You will also find online a paper that I have written in response to countless questions as to “why” Lutheran Church-Canada is restructuring itself and why the CCMS has completed such a major restructuring rather than just “tweaking things a bit” as some have suggested. You may wish to read that paper also in connection with your reading of the new proposed Bylaws. Download the paper here.

The “paper here” referenced by Mr Ney is entitled FACTORS THAT LED TO A CALL FOR A MAJOR OVERHAUL OF THE LCC STRUCTURE, and in that paper Mr Ney makes the following comments about the CEF disaster:

It also became evident that the Alberta-British Columbia District Church Extension Fund was in trouble. 

In fact, a number of unfortunate circumstances led to the ABC District applying for CCAA protection under the Courts in order to prevent further depositor losses. This resulted in the forced selling off of all District holdings, even including the District Office in Edmonton. It also meant the loss of all District workers at the District Office except three. And it resulted in court action requiring congregations with loans from the CEF to either find new financing and pay off their debt to the Church Extension Fund in full, or have their building foreclosed upon and sold.

Did you notice a group that is missing from this list of people suffering from CEFs demise? The depositors! It’s as if District, it’s employees, and its churches are the only ones suffering from CEFs demise in Mr Ney’s eyes.

I would like to note that, in my personal view, it was a series of decisions made over many years regarding the building of the complex at Prince of Peace Lutheran Church and School in Calgary that contributed in a major way to the collapse of the CEF which provided the bulk of the funding for that project. Those decisions were made by good, dedicated Christian people, fellow members of the body of Christ and of congregations of the ABC District, all of whom were committed to spreading the Word of God, with no intent whatsoever to have the project fail.

From project approval in 2001 to considering bankruptcy in 2004 isn’t that long.

Those decisions were also made without input or direction or correction from the church as whole through Lutheran Church–Canada’s structure. Why? Because the structure did not allow Lutheran Church–Canada to intervene, or to effectively offer constructive criticism or warnings of potential risk in the on-going investment of significant CEF funds in the Prince of Peace project.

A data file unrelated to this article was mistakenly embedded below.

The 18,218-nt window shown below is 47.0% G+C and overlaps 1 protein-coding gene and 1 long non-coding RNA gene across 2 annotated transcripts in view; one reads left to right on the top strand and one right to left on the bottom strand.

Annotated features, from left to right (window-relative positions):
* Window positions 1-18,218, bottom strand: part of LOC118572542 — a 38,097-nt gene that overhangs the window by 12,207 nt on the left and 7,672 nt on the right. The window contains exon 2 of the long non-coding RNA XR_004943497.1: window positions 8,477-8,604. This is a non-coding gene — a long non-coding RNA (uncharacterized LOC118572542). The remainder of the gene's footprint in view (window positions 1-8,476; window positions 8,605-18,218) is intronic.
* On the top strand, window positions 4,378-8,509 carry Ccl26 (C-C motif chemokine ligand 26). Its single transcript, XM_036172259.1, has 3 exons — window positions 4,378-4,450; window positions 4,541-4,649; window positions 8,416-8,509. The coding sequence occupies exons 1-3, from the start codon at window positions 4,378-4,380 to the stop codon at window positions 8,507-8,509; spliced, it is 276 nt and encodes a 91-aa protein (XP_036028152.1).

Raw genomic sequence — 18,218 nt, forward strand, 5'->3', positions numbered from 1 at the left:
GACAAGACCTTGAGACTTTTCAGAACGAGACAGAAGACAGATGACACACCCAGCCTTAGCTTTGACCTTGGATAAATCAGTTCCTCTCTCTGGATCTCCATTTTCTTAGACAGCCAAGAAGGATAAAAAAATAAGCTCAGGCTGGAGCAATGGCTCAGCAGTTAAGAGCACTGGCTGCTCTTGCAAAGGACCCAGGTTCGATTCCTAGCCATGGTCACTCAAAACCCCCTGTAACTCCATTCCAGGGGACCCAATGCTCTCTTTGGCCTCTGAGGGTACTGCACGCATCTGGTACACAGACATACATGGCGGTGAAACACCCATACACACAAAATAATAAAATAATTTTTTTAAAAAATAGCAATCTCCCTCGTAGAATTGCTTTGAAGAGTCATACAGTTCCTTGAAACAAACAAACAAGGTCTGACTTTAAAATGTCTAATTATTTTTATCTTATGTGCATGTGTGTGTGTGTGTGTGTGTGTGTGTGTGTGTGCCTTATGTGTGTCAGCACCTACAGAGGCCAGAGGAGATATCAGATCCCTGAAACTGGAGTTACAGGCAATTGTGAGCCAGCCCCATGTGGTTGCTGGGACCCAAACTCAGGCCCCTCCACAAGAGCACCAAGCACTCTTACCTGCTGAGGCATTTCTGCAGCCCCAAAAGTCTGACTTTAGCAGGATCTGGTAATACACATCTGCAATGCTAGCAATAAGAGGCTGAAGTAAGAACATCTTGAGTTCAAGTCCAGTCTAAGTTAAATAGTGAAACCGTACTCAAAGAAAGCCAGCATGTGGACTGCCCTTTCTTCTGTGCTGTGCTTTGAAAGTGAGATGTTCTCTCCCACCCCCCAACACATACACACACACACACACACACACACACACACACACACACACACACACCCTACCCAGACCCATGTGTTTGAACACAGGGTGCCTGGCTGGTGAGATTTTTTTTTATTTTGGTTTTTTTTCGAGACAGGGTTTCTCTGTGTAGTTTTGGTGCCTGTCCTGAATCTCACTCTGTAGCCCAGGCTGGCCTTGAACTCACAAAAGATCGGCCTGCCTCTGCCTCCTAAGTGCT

What Mr Ney neglects to mention in this paper is that he joined the CEF BOD in Sept 2003 as its 3rd VP. Immediately after joining the CEF BOD he would’ve been up to his eyeballs in the Prince of Peace’s issues. His involvement would’ve also included a March 2004 BOD meeting where bankruptcy was considered as an option:

…the options in March 2004 were:

a. Abandon Ship
   i. Debt $38M, Assets $22.5M, would lose $4M on Manor, loss on development of utilities $10M, had to find someone willing to buy utility losing $400K/year
   ii. The loss would have been:
   iii. $19.5M without any utility ramifications or lawsuits
   iv. $29.5M if someone would buy the utility
   v. a potential $53M if we couldn’t service the Village/Manor (Village units had guaranteed buyback), less what someone would have paid for the whole thing
b. Secure the Ship
   i. Bail water (avert lawsuits)
   ii. Plug holes (Village unsustainable, Manor 13 residents, utilities running at deficits)
   iii. Secure hull (add capacity to share costs)

(This appears in the Task Force report under a March 2008 entry when the CEF BOD considered a similar set of options and was doing an 2004/2008 comparison of options and implications.).

In the October 2004 time frame another important discussion took place that he might’ve had a role in as well:

24. TF Interview Statements:
TF interview statements were that the EC (Executive Committee) discussion about disclosure to the church was a heated discussion with the decision to not go public about the significant financial issues specific to CEF and POP/EnCharis. Statements were that the rationale was that since an actual dollar figure could not be provided, they might be “crying wolf” for nothing, and it would be “safer” to go public with more information. Statements were that there were thoughts that perhaps the problems at POP could all be wrapped up in six months.

TF interview statements were that a guest at either this meeting or a later BOD meeting where the same was discussed voiced concern and said that the BOD should “come clean” about CEF’s exposure to POP.

Who was on the EC? According to the Task Force report:

According to the District Handbook, the EC is to have no more than five members: the DP, the BOD Chairman, and three other members of the BOD. Based on the documents available to the TF, it appears that the other three members of the EC over the last many years were typically the 3 VPs

If the EC was composed of the 3 VPs during the 2004 time frame, then Mr Ney would’ve been part of that discussion, and possibly part of the reason the CEF didn’t come clean about POP to the membership back in 2004.

Conflict of interest image from an article on conflicts of interest written by FCPA Compliance and Ethics.

Update 2017-12-03: Mr Ney was also appointed as the ABC District representative to the Joint Restructuring Committee. (Affidavit of Kurtis Robinson sworn Feb 13, 2015)